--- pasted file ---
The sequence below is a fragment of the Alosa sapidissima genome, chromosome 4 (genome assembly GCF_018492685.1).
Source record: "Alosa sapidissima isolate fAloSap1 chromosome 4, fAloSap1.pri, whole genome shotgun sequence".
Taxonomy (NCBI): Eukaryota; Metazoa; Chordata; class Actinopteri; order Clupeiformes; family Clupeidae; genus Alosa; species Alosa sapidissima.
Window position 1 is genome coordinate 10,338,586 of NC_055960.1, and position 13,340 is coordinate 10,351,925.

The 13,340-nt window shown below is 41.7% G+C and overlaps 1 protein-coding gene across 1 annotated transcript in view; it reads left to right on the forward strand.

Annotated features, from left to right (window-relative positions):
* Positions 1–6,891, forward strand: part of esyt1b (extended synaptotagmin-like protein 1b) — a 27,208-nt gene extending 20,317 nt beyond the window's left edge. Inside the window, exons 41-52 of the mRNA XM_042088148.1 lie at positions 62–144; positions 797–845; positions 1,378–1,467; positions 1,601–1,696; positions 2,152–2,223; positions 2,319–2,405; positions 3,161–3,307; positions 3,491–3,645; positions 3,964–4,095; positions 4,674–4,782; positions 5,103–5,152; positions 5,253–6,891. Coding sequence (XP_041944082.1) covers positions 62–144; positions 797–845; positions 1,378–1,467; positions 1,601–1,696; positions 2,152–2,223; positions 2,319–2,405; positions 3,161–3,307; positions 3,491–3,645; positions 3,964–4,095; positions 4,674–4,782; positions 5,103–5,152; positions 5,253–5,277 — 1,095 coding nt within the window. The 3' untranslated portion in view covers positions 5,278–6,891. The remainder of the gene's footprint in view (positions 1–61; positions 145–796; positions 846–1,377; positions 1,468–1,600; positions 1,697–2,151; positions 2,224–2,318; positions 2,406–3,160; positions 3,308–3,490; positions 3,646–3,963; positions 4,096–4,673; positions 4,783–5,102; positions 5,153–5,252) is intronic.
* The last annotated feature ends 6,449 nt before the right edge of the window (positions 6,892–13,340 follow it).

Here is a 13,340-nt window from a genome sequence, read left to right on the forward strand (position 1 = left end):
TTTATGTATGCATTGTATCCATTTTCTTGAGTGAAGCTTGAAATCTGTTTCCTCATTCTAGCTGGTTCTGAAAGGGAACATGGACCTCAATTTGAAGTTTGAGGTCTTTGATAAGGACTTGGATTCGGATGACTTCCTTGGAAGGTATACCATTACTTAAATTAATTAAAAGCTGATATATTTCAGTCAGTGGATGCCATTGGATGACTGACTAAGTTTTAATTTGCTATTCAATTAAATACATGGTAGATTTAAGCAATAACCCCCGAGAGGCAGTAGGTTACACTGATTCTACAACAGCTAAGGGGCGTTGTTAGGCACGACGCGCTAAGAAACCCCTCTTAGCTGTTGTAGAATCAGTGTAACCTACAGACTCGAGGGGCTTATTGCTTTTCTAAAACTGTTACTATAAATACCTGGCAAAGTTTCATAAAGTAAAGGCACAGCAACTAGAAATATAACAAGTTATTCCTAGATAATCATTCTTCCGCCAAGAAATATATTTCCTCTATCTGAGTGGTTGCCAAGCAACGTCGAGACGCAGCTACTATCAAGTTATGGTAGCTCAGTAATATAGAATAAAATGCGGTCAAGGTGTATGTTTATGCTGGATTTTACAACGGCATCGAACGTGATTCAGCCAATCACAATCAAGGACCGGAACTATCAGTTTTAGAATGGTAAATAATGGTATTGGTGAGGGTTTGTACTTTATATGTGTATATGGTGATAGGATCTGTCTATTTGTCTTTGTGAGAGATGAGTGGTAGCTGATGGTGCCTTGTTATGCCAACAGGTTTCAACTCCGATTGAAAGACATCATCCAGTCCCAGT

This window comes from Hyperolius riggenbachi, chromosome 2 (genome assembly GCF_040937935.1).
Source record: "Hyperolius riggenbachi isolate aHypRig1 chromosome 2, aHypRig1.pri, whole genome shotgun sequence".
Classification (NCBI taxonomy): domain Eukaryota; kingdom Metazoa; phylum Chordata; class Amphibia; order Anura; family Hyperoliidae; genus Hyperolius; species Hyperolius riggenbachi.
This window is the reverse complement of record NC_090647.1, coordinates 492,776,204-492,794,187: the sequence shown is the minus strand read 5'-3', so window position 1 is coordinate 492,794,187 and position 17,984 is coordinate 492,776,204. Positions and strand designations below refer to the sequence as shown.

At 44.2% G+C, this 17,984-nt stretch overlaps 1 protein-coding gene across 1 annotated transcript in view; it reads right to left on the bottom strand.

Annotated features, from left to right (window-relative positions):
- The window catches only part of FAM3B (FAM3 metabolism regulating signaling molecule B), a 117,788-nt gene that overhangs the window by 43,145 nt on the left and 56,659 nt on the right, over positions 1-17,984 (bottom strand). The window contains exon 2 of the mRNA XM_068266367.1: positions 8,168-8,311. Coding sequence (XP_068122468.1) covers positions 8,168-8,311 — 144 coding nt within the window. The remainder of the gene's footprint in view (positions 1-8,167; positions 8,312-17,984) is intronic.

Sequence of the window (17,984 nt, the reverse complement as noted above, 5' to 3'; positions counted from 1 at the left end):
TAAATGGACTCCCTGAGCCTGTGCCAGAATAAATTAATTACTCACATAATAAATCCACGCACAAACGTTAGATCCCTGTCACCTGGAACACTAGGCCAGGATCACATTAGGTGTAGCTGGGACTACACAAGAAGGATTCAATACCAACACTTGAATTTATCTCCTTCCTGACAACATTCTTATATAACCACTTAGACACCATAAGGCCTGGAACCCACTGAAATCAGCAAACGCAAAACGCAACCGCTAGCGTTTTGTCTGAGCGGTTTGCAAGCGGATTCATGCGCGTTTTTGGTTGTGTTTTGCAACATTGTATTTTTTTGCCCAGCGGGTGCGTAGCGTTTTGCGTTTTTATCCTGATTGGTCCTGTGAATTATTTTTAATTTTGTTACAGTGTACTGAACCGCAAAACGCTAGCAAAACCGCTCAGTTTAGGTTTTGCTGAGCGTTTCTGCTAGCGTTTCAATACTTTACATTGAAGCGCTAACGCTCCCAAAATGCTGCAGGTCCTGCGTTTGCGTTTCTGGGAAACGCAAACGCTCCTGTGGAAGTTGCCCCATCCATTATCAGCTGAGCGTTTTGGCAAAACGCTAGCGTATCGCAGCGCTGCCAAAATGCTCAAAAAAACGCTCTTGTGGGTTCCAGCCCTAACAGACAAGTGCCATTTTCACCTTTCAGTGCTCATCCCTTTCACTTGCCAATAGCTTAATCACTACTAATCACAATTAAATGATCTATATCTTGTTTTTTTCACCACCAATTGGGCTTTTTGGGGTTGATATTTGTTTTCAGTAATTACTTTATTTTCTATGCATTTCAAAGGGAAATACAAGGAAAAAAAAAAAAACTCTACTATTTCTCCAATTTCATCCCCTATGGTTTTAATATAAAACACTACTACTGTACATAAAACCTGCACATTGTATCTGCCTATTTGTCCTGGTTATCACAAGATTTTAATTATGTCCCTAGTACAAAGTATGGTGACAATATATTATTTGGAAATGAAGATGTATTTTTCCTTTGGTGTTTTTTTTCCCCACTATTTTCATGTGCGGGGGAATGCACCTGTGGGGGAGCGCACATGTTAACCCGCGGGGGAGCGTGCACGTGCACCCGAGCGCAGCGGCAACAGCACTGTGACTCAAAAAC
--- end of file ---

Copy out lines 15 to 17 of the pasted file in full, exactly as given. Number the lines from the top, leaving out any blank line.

At 44.2% G+C, this 17,984-nt stretch overlaps 1 protein-coding gene across 1 annotated transcript in view; it reads right to left on the bottom strand.

Annotated features, from left to right (window-relative positions):
- The window catches only part of FAM3B (FAM3 metabolism regulating signaling molecule B), a 117,788-nt gene that overhangs the window by 43,145 nt on the left and 56,659 nt on the right, over positions 1-17,984 (bottom strand). The window contains exon 2 of the mRNA XM_068266367.1: positions 8,168-8,311. Coding sequence (XP_068122468.1) covers positions 8,168-8,311 — 144 coding nt within the window. The remainder of the gene's footprint in view (positions 1-8,167; positions 8,312-17,984) is intronic.